Why Is My Rabbit Sitting in One Spot?

Dr. Joe Alcorn, M.S., D.V.M.

Dr. Joe Alcorn is founder of Care Animal Hospital in Temecula, California. He has a Bachelor of Science in Biology and Doctor of Veterinary Medicine from Colorado State University. He is a member of the American Veterinary Medical Association and his advice has been featured in large publications like Bustle and Martha Steward.

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Why is my rabbit sitting in one spot? Is this normal, or should you feel worried? It’s essential that you understand the various rabbit behaviors, including the explanations of why rabbits sit in one corner and how you should react to it.

Why Is My Rabbit Sitting in One Spot?

Your rabbit may sit in one spot as a safety mechanism if it feels afraid or senses danger. It may also sit in one corner when nesting, resting, eating, or molting. In some cases, bunnies stay in a single spot when they feel unwell, shy, or cautious about something new.

It’s common to see rabbits sitting in one corner for long periods, especially in the wild. However, domesticated ones would also have various reasons for doing so, enabling you to understand your pet’s behavior and mannerisms.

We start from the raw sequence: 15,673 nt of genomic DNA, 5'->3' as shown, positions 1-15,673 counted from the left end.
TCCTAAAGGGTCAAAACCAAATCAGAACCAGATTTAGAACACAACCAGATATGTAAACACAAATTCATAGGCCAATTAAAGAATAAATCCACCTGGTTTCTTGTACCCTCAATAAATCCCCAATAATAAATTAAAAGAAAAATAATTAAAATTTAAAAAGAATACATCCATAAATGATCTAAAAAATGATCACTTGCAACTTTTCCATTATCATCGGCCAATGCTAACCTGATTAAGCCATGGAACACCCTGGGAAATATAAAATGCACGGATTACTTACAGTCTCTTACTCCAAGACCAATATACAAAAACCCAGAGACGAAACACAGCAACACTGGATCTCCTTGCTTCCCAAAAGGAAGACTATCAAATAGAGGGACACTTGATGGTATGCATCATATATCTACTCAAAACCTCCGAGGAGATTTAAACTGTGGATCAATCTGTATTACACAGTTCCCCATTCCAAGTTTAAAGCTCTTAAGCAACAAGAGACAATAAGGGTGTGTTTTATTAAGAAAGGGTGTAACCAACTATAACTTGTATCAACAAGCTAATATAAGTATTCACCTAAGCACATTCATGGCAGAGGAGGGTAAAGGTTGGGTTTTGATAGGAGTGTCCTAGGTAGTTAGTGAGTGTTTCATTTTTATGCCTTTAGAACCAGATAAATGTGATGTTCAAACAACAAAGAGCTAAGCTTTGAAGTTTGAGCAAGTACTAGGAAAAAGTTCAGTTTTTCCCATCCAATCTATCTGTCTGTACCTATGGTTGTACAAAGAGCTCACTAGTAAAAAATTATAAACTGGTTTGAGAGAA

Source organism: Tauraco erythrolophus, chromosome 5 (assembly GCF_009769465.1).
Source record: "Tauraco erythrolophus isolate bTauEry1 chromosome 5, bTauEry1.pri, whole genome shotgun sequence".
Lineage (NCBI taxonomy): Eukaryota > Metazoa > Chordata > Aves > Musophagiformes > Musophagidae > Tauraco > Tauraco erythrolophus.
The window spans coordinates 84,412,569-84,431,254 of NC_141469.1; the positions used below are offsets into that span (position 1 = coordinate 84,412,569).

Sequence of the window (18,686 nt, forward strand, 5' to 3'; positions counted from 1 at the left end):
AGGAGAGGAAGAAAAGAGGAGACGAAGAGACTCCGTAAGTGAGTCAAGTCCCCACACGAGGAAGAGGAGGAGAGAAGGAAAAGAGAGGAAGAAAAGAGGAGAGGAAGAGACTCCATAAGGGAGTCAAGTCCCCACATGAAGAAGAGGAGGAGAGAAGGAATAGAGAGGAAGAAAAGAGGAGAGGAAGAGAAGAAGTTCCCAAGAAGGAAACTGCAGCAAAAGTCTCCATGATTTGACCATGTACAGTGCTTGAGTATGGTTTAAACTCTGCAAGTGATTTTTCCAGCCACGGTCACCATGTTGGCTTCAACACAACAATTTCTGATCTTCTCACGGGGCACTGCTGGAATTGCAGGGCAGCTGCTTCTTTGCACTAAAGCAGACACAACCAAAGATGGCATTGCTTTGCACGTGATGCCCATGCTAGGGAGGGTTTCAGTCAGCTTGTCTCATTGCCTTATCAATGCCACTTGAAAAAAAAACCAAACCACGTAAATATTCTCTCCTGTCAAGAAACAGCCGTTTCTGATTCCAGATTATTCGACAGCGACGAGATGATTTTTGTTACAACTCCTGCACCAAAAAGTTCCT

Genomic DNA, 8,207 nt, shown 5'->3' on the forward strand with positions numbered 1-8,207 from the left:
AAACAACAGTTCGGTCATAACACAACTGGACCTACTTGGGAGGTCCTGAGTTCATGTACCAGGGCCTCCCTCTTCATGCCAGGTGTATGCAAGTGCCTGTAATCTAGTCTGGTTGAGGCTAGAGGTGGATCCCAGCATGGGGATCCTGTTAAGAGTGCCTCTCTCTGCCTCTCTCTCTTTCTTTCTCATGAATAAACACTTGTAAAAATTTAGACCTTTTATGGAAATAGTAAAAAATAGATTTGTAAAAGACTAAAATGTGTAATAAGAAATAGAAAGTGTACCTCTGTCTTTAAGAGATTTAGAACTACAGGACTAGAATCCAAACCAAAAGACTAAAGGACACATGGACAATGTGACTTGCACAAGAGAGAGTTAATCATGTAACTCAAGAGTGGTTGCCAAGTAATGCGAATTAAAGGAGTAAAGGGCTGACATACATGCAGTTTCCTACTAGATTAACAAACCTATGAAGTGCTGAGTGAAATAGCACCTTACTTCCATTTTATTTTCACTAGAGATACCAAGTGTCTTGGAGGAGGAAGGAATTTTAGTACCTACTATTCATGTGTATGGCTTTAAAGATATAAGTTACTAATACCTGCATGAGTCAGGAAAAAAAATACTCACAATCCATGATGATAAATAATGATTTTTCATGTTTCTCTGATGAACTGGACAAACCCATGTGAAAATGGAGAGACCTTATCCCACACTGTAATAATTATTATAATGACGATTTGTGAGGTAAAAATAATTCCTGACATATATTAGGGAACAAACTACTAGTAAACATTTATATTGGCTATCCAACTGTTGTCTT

Rabbit sitting in one spot outside the lawn


Rabbits can sleep in the strangest positions, sometimes even with their eyes half-closed or completely open. Thus, you may see your rabbit sitting in one spot, and it might be resting to gain energy.

Even if your rabbit has a den or sleeping tent inside the cage, there may be times when it would want to recuperate while outside the burrow to observe its surroundings. Your pet may also stay in a single spot during the colder season to preserve energy.


In the wild, rabbits sit in one corner because there’s a food source they don’t want to abandon. In a cage, a rabbit may find a favorite spot to eat.

Safety Mechanism

Rabbits are naturally small, making them an easy target for larger predators. Even pets retain the instinct of being aware of their surroundings at all times, which is why they choose a single spot to sit and avoid other animals.

  • If you see your rabbit sitting in the same spot for a long time, it may be because large cats or dogs roam around the cage. Your pet may sit on its hind legs while pointing the nose upward to smell for potential predators.
  • Rabbits can hear sounds more clearly than humans, and loud ones can easily unsettle them. Some rabbits feel afraid due to noise from vehicles, foot traffic, and even loud music. They may look for the best place to sit and avoid such sounds.
  • If this is the bunny’s first time at your home, it may sit in one spot to gauge the surroundings. Your pet will find a safe area as it adapts to its new home.
  • Suppose you adopted a new rabbit and you want to put it in the same cage with another rabbit. As a response, your old pet may hang around the corner and be cautious before interacting with the other bunny.
  • Some rabbits like to have alone time by sitting in one corner, especially if they feel shy around humans.
Fully grown rabbit sitting outside the house